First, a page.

An inquest was held at Knighton on Monday afternoon, before the coroner, Mr G.F. Harrison, on the body of Mary Ann Pretty, aged 42, the wife of Mr. Clement Pretty, Wistaria Villa, Howard-road, Knighton.  The husband stated that the wife was taken ill through drink on the 30th inst., and did not come down stairs afterwards.  About nine o’clock on Friday morning, he heard a crash in her bedroom, and on going up to see what was the matter found his wife lying on the floor.  He called in Mrs Williams, who lives next door, and she assisted him to get his wife into bed.  Deceased complained of feeling very unwell, and of having hurt her side.  He remained with her for some time, and sent for Dr. Emmerson.  He left her about three o’clock in the afternoon, and on going up to her room at 3.30 with the doctor, found her dead.  She was, he said, a woman of intemperate habits.  Dr Emmerson examined the body of the woman ,and found no suspicious appearances.  He was of the opinion that death had resulted from a natural cause, serious apoplexy, induced by drink.  He had attended her several years, and knew that she was very intemperate.  A verdict in accordance with the medical evidence was returned. 

Chinese crackers on Howard Road

I meant to post this bonfire night-themed newspaper article from 1900 yesterday, but I was in bed with tonsilitis (woe is me, etc), so here it is a day late instead.  Following on from those Mischievous Lads, here is another example of delinquent Clarendon Park youth, from the Leicester Chronicle Saturday, October 13th, 1900 p6.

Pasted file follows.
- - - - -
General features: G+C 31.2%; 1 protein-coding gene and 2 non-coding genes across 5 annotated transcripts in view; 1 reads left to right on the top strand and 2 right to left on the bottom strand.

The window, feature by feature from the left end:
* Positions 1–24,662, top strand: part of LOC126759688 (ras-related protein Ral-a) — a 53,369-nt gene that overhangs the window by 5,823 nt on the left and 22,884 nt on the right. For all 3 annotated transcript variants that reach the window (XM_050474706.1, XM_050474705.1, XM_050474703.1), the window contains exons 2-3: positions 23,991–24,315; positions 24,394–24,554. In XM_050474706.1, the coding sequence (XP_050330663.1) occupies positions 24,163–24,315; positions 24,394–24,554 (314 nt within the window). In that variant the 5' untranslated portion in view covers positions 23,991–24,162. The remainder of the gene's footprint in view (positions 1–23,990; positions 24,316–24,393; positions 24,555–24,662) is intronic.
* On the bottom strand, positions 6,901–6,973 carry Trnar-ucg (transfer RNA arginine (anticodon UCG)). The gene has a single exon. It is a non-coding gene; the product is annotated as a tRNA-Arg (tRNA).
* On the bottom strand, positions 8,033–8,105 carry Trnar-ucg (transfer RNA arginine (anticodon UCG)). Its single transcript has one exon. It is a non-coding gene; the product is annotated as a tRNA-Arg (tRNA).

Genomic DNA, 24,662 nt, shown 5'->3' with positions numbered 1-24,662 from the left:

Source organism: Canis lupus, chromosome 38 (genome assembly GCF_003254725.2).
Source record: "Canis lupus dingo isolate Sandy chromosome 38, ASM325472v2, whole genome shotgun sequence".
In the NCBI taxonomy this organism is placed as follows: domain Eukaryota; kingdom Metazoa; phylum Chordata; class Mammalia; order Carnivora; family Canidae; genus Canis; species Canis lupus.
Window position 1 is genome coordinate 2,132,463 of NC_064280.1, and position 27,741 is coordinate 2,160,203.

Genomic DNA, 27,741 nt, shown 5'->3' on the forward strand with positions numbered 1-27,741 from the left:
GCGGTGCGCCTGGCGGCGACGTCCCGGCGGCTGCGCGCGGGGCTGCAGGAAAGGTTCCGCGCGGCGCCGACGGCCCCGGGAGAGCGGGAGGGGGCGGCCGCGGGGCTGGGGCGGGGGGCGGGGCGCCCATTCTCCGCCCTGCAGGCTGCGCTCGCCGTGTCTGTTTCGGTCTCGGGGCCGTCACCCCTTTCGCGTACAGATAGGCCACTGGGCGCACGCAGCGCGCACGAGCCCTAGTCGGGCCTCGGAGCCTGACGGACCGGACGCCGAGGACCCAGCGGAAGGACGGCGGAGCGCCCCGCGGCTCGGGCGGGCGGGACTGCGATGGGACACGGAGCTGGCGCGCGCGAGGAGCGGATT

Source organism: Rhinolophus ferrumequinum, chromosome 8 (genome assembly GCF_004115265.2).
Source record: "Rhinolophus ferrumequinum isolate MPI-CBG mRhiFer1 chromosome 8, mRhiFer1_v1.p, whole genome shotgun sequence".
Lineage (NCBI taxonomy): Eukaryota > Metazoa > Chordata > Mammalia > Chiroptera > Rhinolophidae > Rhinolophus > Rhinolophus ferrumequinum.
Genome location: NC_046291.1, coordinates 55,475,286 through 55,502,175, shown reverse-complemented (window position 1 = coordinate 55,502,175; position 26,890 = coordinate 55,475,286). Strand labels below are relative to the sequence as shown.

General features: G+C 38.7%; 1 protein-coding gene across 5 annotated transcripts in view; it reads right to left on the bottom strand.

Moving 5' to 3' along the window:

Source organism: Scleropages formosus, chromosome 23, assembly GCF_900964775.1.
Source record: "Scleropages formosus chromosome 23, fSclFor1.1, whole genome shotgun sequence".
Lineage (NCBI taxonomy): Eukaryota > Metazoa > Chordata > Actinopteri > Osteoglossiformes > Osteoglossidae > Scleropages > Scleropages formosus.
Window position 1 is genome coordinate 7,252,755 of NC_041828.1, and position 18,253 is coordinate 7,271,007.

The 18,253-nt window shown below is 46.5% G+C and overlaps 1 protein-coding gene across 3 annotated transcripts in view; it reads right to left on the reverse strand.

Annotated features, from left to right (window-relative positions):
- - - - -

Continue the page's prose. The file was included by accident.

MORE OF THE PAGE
THE RISING GENERATION

Leonard Stanton (12), schoolboy, St. Leonard’s Road, and Herbert Wales (15), shoehand, Clarendon Park Road, were summoned for letting off Chinese crackers in Howard-road, on September 26th.  They were fined 2s. 6d.

Leonard Stanton lived at 103 St Leonards Road – and I bet he got a fair amount of stick for it!  Funnily enough I know the people who live there now and they are the nicest, least delinquent folk imaginable.  Leonard’s father was already dead in 1900 and his mother had four children to take care of.  Between October 1900 and April 1901, he left school and started work as a grocer’s errand boy.  By 1911 he was a grocers assistant, working for and living with Frank Claxton in Newark, Nottinghamshire.  I hope that by then he had grown out of his firecracker habit!  Unfortunately I haven’t been able to find anything out about his partner in crime, Herbert Wales.  Let’s hope he didn’t blow himself up!   Regards, Elizabeth.

Robbery at Clarendon Park Post Office

The Leicester Chronicle Saturday, July 21st 1888, p2

ROBBERY AT A POST OFFICE